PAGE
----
As students gain more self-awareness and self-confidence, they will attempt more in the community. Paradoxically, this means they may also experience more miscommunications and frustration. Reading and writing require effort, and many students will need to make a special effort in this regard. Students will also develop cultural awareness and skills to work through the challenges of adaptation in the local culture and learn to recognize their autonomy. They will appreciate the value of these language and intercultural skills.

LEARNING OUTCOMES:

Students who are placed in this level should be capable of achieving the outcomes in the

Novice Abroad level as defined by the IES Abroad MAP for Language and Intercultural

Communication.

By the end of the course, students will be able to achieve the outcomes for the Emerging

Independent Abroad level as defined by the MAP for Language and Intercultural

Communication. The key learning outcomes from the MAP are summarized below:

I. Intercultural Communication

A. Students will be able to solve most daily unexpected situations and meet needs with limited help.

B. Students will be able to make informed comparisons between the host culture and the students’ home cultures.

C. Students will be able to distinguish and to imitate verbal and nonverbal communications that reflect politeness, formality, or informality.

D.

Students will be able to recognize patterns of intonation, their meaning, and cultural implications.

II. Listening

A. Students will be able to understand some interactions of growing complexity, especially if the speaker is used to interacting with non-native speakers

(conversations, speeches, etc.), and increasingly comprehend other types of verbal production (media, music, etc.).

B. Students will be able to understand direct requests, questions, and basic conversations on familiar and concrete topics.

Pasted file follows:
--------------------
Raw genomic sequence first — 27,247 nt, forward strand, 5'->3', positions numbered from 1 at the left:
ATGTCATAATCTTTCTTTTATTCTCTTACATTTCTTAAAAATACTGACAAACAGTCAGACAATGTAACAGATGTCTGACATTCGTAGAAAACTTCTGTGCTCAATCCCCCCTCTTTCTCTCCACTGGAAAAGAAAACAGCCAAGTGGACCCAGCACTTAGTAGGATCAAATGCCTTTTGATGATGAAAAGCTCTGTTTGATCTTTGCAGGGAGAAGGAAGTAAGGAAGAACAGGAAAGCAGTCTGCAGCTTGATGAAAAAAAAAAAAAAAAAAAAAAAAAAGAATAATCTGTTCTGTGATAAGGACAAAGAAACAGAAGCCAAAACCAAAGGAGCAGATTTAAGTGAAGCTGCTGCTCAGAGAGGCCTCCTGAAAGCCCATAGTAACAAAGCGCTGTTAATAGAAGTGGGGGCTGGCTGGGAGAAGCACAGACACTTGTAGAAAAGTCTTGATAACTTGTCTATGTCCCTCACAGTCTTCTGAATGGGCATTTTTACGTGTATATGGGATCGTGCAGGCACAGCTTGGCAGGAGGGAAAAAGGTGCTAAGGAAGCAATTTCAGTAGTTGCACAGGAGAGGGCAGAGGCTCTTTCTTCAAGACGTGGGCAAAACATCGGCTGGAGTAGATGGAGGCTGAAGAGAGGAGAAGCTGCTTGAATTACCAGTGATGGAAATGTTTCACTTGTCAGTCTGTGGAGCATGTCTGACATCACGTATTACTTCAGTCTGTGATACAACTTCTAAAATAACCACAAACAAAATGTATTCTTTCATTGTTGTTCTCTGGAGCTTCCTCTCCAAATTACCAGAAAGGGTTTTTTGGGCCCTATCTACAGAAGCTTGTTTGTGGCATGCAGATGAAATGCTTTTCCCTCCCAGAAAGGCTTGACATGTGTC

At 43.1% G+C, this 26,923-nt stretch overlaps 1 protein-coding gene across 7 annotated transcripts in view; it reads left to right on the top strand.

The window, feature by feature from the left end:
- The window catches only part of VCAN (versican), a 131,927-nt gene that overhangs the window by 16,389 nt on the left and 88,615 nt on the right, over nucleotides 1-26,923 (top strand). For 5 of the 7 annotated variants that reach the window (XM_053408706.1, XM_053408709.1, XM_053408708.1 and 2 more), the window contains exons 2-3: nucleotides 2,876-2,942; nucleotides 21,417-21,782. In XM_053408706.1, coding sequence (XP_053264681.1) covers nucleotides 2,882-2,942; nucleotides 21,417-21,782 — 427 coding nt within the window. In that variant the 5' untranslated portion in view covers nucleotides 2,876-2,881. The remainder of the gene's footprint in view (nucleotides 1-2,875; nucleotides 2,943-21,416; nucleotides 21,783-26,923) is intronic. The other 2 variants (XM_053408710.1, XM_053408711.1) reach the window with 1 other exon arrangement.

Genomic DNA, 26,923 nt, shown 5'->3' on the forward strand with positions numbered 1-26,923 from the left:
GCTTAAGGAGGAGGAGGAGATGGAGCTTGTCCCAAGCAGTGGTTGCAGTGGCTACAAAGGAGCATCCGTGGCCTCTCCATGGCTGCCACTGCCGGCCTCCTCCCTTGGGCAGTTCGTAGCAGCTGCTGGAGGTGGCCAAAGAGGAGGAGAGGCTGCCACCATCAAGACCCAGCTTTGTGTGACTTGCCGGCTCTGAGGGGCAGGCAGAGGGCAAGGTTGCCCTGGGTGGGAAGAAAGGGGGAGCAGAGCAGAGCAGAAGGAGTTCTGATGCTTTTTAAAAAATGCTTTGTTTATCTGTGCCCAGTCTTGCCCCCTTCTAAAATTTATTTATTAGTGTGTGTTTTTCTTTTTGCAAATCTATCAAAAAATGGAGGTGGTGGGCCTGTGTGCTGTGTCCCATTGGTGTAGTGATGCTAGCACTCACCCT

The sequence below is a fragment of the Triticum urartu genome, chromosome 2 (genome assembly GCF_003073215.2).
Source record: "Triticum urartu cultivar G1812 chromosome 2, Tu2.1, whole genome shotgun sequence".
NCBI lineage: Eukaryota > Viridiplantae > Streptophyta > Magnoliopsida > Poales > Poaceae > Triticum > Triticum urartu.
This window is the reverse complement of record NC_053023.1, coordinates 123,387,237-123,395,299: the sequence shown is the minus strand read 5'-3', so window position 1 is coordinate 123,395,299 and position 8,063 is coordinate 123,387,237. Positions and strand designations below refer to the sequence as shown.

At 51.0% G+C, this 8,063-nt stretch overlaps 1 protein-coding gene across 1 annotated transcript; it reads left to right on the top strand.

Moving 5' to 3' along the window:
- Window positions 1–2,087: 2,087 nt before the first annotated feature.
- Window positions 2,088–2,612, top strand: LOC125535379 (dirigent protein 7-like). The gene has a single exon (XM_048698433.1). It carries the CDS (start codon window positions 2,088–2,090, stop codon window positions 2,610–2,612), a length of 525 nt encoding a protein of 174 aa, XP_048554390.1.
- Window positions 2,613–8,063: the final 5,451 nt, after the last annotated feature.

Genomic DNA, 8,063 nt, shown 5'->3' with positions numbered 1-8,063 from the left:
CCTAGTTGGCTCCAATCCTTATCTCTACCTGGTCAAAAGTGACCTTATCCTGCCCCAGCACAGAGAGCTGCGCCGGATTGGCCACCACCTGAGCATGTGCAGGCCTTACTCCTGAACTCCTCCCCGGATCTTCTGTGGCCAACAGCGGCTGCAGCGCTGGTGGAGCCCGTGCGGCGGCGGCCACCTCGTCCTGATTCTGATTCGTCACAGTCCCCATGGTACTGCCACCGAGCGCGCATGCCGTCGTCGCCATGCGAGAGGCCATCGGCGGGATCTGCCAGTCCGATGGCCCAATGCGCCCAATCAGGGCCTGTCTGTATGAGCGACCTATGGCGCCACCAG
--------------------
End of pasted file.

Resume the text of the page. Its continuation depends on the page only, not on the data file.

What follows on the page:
C. Students sometimes will understand commonly-used colloquial expressions and popular phrases.

III. Speaking

A. Students will be able to talk about persons and things in their immediate environment, as well as their plans and their experiences, and they can provide some supporting details.

B. Students will be able to resolve moderately complicated situations involving familiar subjects.

C. Students will respond to some questions that ask for an opinion or a belief on a topic with assistance and practice.

IV. Reading

A. Students will be able to read passages and short texts (newspapers, lyrics, letters, short stories, etc.) and understand overall meaning.

B. Students will be able to support their understanding of texts through the use of context, dictionaries, or with the assistance of others at times.

C. Students will be able to read and understand most text messages on everyday topics.

V. Writing

A. Students will be able to communicate with increasing effectiveness through notes, emails, and simple online discussions and chats with sympathetic native speakers.

B. Students will be able to write short essays on concrete topics of limited levels of complexity and with less reliance on the communicative patterns of their native language.

C. Students will be able to describe things, relate ideas and emotions, and express simple opinions in concrete language.

352 French Language in Context: Independent Abroad I

STUDENT PROFILE:

Students who enter this level are able to accomplish nearly all everyday needs required to live in a new culture. In this course, students will begin to develop independence and

autonomy so that, when communication does break down, they have some tools at their disposal to resolve these challenges independently. Students should welcome and seek correction and guidance from their instructors, hosts, and others in the community as they progress. They will also begin to recognize their own and their peers’ errors.

By the end of this course, students will begin to converse at a rate of speed approaching normal conversation. They will be creative, spontaneous, and self-reliant as they solve problems, interpret texts, negotiate, and express their opinions, likes, and dislikes in the culture. Although students will still make errors and experience communication breakdowns, they are sometimes able to resolve these on their own. Students will understand some colloquial expressions and slang, and are starting to understand a wider variety of native speakers from different backgrounds. By the end of this level, students will be capable of achieving the learning outcomes outlined below.

LEARNING OUTCOMES:

Students who are placed in this level should be capable of achieving the outcomes in the

Emerging Independent Abroad level as defined by the IES Abroad MAP for Language and